Tennis pros like Rod Laver, Jimmy Connors, Stefan Edberg, Patrick Rafter, Pete Sampras, Monica Seles, Martina Hingis, and Andre Agassi have all used Bosworth racquet services at some point in their careers. But the one who is most connected to the Bosworth racquets and their unique shape and design is Ivan Lendl.
This is what Jay Bosworth writes on the official Bosworth website: “Ivan was an amazing talent who simply worked harder to perfect his skill than any player had before him. He demanded perfection in his game and his equipment. We developed racquets specifically made for him, working to maximize and enhance his strengths.”
I have never ever played with a Bosworth racquet so I can’t comment on the qualities, but just based on the endorsement from pros like Lendl and later on Stepanek, I would assume they’re good. In the picture above you can see Brad Gilbert’s personal Fox/Bosworth racquet (WB 210) with a “towel grip”. Gilbert’s strung specs: 85 sq in head size, 350 grams, 16×18 string pattern and grip 4.
Not sure you can order their racquets anymore (the website looks a bit dated), but if you find one used somewhere or already own one, I am curious to hear how it plays.
One of Lendl’s Bosworth custom made racquets have the following strung specs (he used in the US Open final 1987): 410 grams, 77 sq inch head size, 27 in length, 18×19 string pattern!
Did you know that Bosworth designed the Isometric racquet shape? This was first used by Snauwaert and now by Yonex.
Ivan Lendl used an 8-knot stringing pattern (called the Lendl pattern) as in the picture above. The idea of the pattern is to give better comfort on off-center hits while retaining excellent control in the center of the string bed. The downside of this pattern is that you need to calculate string lengths, starting points, you might need to widen a few grommet holes, and this all adds up to you needing quite a bit more string.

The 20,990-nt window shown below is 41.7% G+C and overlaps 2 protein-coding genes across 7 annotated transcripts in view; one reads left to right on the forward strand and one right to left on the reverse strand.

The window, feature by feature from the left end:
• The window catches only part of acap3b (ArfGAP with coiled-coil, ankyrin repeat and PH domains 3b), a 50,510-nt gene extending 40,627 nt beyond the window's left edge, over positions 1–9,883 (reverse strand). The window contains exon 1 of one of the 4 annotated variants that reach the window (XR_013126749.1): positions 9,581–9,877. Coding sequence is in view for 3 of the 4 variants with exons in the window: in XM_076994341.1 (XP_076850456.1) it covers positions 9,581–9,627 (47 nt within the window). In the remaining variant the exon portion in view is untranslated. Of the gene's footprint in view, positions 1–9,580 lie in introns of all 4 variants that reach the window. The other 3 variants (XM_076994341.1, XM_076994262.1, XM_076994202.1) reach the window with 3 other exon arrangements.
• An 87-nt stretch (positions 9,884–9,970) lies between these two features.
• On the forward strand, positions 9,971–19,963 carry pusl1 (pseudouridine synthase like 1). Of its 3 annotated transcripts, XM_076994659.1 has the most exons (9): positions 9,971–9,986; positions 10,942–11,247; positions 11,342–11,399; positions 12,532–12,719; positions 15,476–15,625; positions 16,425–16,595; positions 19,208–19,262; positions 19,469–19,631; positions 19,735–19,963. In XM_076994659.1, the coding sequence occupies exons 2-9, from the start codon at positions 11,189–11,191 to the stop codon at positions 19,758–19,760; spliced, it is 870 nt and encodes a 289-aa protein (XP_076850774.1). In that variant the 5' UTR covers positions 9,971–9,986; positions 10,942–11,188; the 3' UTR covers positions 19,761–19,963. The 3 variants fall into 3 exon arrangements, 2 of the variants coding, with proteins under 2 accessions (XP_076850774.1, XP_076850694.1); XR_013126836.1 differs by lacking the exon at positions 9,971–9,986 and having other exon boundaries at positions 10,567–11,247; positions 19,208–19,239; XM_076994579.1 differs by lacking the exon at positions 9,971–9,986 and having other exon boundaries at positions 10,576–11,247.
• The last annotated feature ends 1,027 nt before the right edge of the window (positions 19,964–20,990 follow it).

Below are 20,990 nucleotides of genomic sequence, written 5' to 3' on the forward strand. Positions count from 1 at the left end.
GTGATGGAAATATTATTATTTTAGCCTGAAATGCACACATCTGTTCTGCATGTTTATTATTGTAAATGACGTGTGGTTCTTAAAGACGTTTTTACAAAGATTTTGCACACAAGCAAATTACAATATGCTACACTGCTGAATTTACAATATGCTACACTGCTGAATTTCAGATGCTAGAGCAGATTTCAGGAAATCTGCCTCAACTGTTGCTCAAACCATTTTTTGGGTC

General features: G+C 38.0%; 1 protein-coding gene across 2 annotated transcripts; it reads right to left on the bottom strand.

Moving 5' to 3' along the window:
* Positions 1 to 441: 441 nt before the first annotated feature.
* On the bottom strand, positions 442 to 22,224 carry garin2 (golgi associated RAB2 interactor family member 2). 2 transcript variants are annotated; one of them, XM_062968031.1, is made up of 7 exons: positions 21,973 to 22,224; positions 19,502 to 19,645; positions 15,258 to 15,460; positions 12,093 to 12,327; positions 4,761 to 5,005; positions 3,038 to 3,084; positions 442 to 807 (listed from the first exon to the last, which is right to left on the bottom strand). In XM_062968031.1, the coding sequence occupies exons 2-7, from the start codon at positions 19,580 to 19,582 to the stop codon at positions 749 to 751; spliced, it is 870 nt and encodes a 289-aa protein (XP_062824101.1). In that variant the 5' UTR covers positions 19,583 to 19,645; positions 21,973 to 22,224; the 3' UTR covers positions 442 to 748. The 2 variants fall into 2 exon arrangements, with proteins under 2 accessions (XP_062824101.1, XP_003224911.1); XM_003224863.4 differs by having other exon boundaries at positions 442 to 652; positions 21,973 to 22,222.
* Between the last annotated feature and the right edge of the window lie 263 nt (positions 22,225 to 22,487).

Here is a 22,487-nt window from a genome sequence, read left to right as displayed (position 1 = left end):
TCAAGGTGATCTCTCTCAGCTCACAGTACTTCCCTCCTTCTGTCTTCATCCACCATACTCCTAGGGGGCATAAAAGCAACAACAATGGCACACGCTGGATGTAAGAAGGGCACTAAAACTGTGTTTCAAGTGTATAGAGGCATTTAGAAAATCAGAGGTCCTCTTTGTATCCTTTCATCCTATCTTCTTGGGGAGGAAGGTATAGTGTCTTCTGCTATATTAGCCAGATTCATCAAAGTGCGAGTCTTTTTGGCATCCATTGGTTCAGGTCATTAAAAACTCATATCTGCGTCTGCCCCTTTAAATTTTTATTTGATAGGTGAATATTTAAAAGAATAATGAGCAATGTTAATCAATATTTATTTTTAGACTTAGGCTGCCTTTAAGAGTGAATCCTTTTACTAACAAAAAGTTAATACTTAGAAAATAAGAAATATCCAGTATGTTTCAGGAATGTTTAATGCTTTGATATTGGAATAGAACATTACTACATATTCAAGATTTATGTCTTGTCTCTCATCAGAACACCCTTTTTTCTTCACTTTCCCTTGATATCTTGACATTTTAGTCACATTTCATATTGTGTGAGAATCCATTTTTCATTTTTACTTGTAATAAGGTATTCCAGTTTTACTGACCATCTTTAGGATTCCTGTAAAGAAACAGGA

A Bosworth customized racquet costs $399. This is how they motivate the cost, which, for a custom product, is not that high in my opinion. “An extravagance? Not for the service, the customization and craftsmanship that goes into your Bosworth Tennis racquet – and it’s a bargain compared to the tens of thousands of dollars that our top touring professional clients pay for services.”
What is the point of the Bosworth shape? I am not sure, but I would guess that it expands the sweet spot due to “no cut corners” which is common with the traditional racquet shape.
Kudos to the Bosworth family for thinking differently and being a real innovator and game-changer in the tennis industry.